When attempting to discern which countries have the best healthcare services in the developed world, things become muddled very quickly. What does “best healthcare” mean for a population? Does it refer to physician to population ratio, due to the fact that some countries do not have a high native concentration of physicians? What about the kinds of healthcare services available—can the country’s medical infrastructure support treatment for advanced conditions like cancer? Does a particular country’s medical infrastructure place a high financial burden on individual citizens? How much access to advanced healthcare services does the average citizen have? What sorts of recovery networks (e.g. physical rehabilitation) exist for patients who have had serious medical procedures performed?
All of these questions and more must be considered when attempting to compare nations’ medical infrastructures. The end goal of such a survey is to determine not only which countries are maximizing the health of their populations, but also to gather information about effective methodologies and how they could hypothetically be employed elsewhere. In other words, what can countries with ineffectively managed medical infrastructures learn from countries who distribute healthcare services in a timely manner and at affordable costs?
The World Health Organization (WHO) periodically ranks world health systems to determine baseline effectiveness of medical infrastructures worldwide. Though the United States grants access to some of the most advanced healthcare services in the world, they are often prohibitively expensive. Lack of access to medical coverage for tens of millions of U.S. citizens puts advanced healthcare out of reach for a large portion of the population, which skews the results of such a survey. For the wealthy and those with adequate medical insurance coverage (usually via their employers), there is access to excellent professional knowledge and equipment. Even when the survey results are adjusted to account for the uninsured, however, United States citizens are not particularly healthy. The United States also spends more on healthcare than any other nation in the developed world, meaning that United States citizens’ health is very poor when considering how inflated the cost of its medical infrastructure has become.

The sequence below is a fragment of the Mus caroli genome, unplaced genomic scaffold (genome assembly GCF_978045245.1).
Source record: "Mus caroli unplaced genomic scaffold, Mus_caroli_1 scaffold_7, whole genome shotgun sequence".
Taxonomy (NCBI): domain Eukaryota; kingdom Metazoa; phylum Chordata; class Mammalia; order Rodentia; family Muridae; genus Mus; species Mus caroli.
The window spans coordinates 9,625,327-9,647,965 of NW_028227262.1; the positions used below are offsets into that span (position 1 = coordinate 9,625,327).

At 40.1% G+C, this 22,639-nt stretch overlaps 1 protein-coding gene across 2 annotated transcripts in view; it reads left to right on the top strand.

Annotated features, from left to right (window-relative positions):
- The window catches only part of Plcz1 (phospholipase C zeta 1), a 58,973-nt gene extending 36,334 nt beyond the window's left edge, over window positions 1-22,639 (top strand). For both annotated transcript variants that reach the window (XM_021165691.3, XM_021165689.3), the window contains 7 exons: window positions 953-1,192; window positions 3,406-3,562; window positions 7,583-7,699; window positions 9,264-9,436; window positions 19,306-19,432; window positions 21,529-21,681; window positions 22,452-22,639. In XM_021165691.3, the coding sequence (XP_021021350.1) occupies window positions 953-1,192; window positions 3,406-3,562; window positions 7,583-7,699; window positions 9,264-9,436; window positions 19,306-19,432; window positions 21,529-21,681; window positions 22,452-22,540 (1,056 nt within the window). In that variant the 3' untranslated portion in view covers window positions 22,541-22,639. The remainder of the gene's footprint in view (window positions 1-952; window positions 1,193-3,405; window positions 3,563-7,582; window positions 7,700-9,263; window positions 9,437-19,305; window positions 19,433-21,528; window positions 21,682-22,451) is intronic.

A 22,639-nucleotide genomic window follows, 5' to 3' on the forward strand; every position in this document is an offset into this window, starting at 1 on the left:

Other nations, such as Sweden and Denmark, have federal policies that provide medical insurance coverage to their citizenry through taxation. Though income tax rates in these and other Scandinavian regions tend to be quite high, citizens are privy to